Associate Dean of Students Dana Jansma said, “It says awesome things about K because admissions didn’t change standards, just more of the [admitted students] chose K.”

The Office of Residential Life was set with the task of accommodating the large number of students. Sixty-two juniors were allowed to live off-campus this year, additional beds were ordered, and students were strategically matched with roommates by hand as they always are.

“We were very attentive to creating the best matches possible…because there is not a lot of wiggle room to make changes,” Jansma continued, “We want people to feel like they have comfortable spaces.”

Ted Witryk and the Registrar Office worked with the provost to make sure that K provided enough classes without compromising small class sizes across all academic interests.

“We took the opportunity to increase the number of courses and faculty instead of just shoving more students into pre-existing classes. We’ve opened the opportunity to do things that the College has not done before,” Witryk said. The registrar plans to continue to work on improving scheduling for labs so that the space and time may be utilized more effectively.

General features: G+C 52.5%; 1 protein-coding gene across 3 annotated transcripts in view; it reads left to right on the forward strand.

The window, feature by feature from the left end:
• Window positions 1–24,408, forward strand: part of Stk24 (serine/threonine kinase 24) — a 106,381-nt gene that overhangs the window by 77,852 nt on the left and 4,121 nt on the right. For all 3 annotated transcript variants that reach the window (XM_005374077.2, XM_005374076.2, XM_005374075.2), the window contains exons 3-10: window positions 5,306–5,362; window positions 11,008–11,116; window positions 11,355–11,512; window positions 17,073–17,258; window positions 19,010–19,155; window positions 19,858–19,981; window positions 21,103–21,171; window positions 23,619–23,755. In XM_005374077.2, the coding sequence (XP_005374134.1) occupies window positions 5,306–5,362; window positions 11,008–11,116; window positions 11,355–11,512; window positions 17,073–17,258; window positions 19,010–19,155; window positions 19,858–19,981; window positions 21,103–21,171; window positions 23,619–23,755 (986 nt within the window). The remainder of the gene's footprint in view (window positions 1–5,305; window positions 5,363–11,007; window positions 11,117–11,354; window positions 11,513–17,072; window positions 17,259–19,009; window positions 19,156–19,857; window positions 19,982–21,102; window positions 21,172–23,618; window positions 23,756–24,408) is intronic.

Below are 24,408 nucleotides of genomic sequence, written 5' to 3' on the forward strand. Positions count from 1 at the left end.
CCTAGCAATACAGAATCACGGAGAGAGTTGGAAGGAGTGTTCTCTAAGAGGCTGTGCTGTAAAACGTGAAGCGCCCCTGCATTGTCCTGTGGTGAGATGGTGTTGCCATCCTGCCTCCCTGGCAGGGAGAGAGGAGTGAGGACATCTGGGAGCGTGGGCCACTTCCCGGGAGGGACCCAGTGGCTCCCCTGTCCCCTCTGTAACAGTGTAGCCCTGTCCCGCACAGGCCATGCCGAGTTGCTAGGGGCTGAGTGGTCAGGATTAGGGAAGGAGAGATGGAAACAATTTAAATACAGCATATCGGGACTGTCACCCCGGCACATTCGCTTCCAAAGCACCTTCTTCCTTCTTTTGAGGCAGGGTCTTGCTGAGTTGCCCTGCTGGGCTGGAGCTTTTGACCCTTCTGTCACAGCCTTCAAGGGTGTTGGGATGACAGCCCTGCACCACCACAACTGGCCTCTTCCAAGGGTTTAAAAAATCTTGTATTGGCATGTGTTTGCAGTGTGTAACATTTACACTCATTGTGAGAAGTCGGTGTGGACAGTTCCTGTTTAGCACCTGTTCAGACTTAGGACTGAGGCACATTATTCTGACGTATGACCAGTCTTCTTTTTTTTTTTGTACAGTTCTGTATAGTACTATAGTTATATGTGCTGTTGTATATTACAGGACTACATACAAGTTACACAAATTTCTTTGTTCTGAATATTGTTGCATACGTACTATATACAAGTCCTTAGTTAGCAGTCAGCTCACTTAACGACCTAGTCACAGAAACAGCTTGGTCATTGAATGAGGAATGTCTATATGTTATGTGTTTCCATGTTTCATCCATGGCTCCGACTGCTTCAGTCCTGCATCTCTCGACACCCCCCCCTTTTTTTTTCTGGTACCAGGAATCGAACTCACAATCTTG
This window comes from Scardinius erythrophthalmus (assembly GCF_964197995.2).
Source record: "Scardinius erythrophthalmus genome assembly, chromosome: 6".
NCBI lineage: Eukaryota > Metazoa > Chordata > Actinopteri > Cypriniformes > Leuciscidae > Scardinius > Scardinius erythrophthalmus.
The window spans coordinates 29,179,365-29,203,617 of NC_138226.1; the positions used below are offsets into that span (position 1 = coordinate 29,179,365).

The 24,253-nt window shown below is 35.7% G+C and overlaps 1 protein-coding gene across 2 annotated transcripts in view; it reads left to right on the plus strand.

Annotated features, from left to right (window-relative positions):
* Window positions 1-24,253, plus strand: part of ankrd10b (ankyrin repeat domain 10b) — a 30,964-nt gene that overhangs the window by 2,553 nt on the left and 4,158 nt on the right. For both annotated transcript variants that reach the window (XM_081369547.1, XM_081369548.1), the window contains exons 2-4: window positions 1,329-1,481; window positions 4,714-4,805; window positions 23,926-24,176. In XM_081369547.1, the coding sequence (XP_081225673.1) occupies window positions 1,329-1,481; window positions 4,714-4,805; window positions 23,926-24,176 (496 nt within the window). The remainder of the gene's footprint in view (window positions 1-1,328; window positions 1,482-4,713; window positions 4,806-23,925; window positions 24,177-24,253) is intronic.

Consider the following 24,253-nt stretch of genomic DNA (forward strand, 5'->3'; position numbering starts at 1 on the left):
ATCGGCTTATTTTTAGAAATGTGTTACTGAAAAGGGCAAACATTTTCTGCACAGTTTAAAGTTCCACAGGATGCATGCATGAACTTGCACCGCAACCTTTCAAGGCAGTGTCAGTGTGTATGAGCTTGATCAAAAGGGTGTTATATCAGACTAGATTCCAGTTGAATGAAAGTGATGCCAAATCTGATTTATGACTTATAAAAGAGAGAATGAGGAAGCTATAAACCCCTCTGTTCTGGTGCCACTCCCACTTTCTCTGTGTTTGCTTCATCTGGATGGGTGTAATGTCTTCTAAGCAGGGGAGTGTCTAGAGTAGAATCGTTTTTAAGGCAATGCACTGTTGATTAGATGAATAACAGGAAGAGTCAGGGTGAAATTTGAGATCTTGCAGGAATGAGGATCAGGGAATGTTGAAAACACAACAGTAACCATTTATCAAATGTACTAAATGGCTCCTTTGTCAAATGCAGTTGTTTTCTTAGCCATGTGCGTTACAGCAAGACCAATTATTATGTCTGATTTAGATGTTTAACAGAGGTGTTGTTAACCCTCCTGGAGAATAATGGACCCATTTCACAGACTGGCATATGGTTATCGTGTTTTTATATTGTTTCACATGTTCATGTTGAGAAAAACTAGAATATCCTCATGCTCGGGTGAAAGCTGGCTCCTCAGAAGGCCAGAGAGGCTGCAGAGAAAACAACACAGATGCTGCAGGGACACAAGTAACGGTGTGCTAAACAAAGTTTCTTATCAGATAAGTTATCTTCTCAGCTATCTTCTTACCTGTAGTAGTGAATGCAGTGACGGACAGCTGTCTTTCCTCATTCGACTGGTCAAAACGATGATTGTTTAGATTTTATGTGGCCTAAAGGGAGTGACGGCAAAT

Dean of the First-Year and of Advising Zaide Pixley, who coordinates the First-Year Experience program, said, “[We asked] what classes do we need?…and looking to next quarter and seeing what current students need, including seniors.”

Dean Pixley also cited that after the initial shock of the size of the Class of 2017 dies down the College will be “hyper vigilant” of the ways it accommodates all current students. “It gives us the opportunity to be creative and solve unscripted problems,” stated Dean Pixley.